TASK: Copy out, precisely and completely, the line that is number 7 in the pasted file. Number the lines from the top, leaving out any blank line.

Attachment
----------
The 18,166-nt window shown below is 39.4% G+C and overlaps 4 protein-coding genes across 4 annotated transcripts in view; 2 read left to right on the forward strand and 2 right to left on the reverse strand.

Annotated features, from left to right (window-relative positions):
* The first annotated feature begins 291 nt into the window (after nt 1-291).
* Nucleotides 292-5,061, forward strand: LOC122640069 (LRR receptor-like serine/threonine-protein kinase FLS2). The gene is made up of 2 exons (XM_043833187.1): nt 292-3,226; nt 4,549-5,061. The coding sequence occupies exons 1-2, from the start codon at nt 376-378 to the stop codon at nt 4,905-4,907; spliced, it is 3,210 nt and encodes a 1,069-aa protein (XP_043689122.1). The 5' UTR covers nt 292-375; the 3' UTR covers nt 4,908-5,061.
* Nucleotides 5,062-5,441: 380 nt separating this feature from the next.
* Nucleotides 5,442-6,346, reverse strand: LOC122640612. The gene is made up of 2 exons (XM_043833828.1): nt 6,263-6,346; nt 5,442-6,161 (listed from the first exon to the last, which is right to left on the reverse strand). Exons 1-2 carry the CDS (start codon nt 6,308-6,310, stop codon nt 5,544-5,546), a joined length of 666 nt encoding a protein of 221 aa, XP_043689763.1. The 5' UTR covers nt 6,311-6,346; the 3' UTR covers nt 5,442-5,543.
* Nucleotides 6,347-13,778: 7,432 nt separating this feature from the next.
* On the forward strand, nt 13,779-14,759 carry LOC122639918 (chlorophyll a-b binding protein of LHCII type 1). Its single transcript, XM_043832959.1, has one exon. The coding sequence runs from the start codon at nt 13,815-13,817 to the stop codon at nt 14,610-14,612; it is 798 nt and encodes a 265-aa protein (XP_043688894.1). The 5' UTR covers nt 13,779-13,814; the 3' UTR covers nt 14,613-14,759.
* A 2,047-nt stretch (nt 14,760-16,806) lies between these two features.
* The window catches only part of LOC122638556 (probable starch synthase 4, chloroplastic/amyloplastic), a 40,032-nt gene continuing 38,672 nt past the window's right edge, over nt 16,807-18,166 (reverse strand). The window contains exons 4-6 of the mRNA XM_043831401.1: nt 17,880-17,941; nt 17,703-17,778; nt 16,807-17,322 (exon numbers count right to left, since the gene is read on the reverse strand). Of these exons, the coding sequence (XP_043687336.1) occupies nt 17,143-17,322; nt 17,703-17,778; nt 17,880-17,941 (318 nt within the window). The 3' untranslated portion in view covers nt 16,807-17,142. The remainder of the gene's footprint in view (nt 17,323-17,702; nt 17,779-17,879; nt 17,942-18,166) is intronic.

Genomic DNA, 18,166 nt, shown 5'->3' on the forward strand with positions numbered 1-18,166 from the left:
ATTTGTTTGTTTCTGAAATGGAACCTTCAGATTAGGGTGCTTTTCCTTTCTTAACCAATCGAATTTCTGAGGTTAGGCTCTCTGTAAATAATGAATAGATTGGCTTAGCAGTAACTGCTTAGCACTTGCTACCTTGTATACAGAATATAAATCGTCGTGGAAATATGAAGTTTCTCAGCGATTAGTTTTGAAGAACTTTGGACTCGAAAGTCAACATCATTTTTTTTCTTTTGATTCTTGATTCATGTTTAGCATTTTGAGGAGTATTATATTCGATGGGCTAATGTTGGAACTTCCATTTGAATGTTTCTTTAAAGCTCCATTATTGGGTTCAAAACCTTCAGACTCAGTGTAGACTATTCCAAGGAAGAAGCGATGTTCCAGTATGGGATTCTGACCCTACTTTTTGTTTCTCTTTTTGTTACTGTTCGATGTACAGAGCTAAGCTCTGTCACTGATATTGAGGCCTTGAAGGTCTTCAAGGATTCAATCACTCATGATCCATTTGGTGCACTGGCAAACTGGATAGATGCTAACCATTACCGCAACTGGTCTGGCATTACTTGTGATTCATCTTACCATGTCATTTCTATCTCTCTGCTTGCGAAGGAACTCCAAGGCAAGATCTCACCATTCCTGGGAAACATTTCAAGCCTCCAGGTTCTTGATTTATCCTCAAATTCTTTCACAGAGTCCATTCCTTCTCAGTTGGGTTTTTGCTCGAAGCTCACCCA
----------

* Nucleotides 6,347-13,778: 7,432 nt separating this feature from the next.